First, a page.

Are there rules for great writing when it comes to business?
I am often asked where I find the time to write. I am often asked about why I write and publish so much content. I am often asked where I find the inspiration for the content that I create. I am often asked how I decide which ideas are turned into books or blog posts or articles. The answer is simple: I don't just love to write, I am dedicated to writing because I am a writer. As much as I love marketing and helping brands connect better to their consumers, it all starts with words on a page (for me). I have been writing non-fiction since the late eighties. I have written hundreds (probably thousands) of articles for newspapers and magazines over the years. I have written two business book (Six Pixels of Separation and CTRL ALT Delete). I have contributed chapters and content to several other business books. I have published well over 5000 blog post entries since 2002. I write. I write... and I keep on writing. Today, every brand is trying to create more content. They are realizing the value in issuing more than a press release or advertorial. This shift in content is, at its core, forcing brands to become better (and more creative) writers. Consumers no longer have patience for jargon and industry blather. They want to read something that resonates with them. Are there rules? Are there tricks? Are there shortcuts?
When it comes to writing for business, this I believe...
1. Read. Read. Read. If you don't read a ton, you will never be a great (or relevant) writer. Reading brings perspective. Reading illuminates ideas. Reading will force you to ask yourself some tough questions. Read fiction. Read non-fiction. Read industry related magazines, websites and blogs. Subscribe to e-newsletters. Follow interesting people on Twitter and Facebook. Read magazines and subjects that you have no immediate interest in. Read different perspectives (even people you do not agree with). To be inspired, you have to get inspired. Reading creates a perpetual wealth of inspiration. Even poorly written and boring books can inspire you as well (just drop them if it's truly dreadful).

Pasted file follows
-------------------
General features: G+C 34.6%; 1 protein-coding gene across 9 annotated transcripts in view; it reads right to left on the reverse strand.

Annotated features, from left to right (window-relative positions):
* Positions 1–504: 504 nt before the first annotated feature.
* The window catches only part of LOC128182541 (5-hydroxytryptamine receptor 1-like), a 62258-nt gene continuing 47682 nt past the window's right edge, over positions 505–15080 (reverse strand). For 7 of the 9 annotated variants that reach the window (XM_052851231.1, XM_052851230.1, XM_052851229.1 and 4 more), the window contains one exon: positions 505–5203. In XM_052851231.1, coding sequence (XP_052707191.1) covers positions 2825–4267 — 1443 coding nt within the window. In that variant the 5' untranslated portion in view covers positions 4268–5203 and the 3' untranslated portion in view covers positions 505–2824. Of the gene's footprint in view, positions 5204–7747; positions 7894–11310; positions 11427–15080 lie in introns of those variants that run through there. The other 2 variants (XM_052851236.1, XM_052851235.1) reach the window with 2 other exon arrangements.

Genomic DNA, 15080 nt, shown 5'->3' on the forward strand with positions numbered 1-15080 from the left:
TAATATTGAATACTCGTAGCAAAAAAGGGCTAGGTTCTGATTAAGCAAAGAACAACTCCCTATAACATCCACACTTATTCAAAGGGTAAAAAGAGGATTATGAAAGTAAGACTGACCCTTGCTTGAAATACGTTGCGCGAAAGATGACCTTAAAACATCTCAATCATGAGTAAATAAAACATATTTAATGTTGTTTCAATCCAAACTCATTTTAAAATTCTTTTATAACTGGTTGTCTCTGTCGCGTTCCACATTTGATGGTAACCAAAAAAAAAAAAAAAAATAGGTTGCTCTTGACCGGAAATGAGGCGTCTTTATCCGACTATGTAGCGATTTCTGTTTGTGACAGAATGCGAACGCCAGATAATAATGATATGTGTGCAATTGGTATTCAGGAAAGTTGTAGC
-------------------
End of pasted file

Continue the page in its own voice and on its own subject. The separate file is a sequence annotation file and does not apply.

2. There is no such thing as writer's block. What do you do if the words are not flowing... if you are blocked. In truth, you aren't blocked. Trust me. Seth Godin said it best: you don't have thinker's block and you don't have talker's block, so you can't have writer's block. There is simply no such thing. If you have trouble believing me, there are two books that you should read and the words will always flow after that. Check out Steven Pressfield's The War Of Art (or Do The Work) and Mark Levy's The Accidental Genius. Start with Mark's book and focus, almost exclusively, on his exercises for free writing. Trust me, if you're thinking and you're talking, you can be writing.
3. Write for yourself. Too many people sit down, stare at the blank screen and wonder to themselves, "what do people want to read?" Huge mistake. You sat down because something inspired you. It may have been something you saw or something you read. Write those words down without judgment. Don't worry about what people will think. Write for yourself. Dig deep. Pull out everything. Every emotion. Ultimately, people connect with content that is real. That reads like it was written by a real human being. They want the words to bleed. If you need inspiration, check out Charles Bukowski for the rawest of raw. If you want something closer to the business world, people like James Altucher and Bob Lefsetz write with their hearts on their sleeves. It oozes out of them. They're writing for themselves, and in doing so are finding and connecting with others who want more content that is real.
4. Write fast. This doesn't mean to publish fast. It means to write fast. Too many people start writing and harp on each and every word, the grammar and more. You will get to that. The act of real business writing should start with a simpler action: write. Write it all down. Write it down as fast at it comes. You must always set aside some time later to tweak, edit, chop, improve and fix the nuances. If you bring to your writing a sense of urgency, you will have fewer issues getting stuck or - even worse - not being able to begin. Even if you're heading down the wrong path, please keep writing fast and let the words flow, you may well be surprised at how quickly your fingers and brain will course-correct.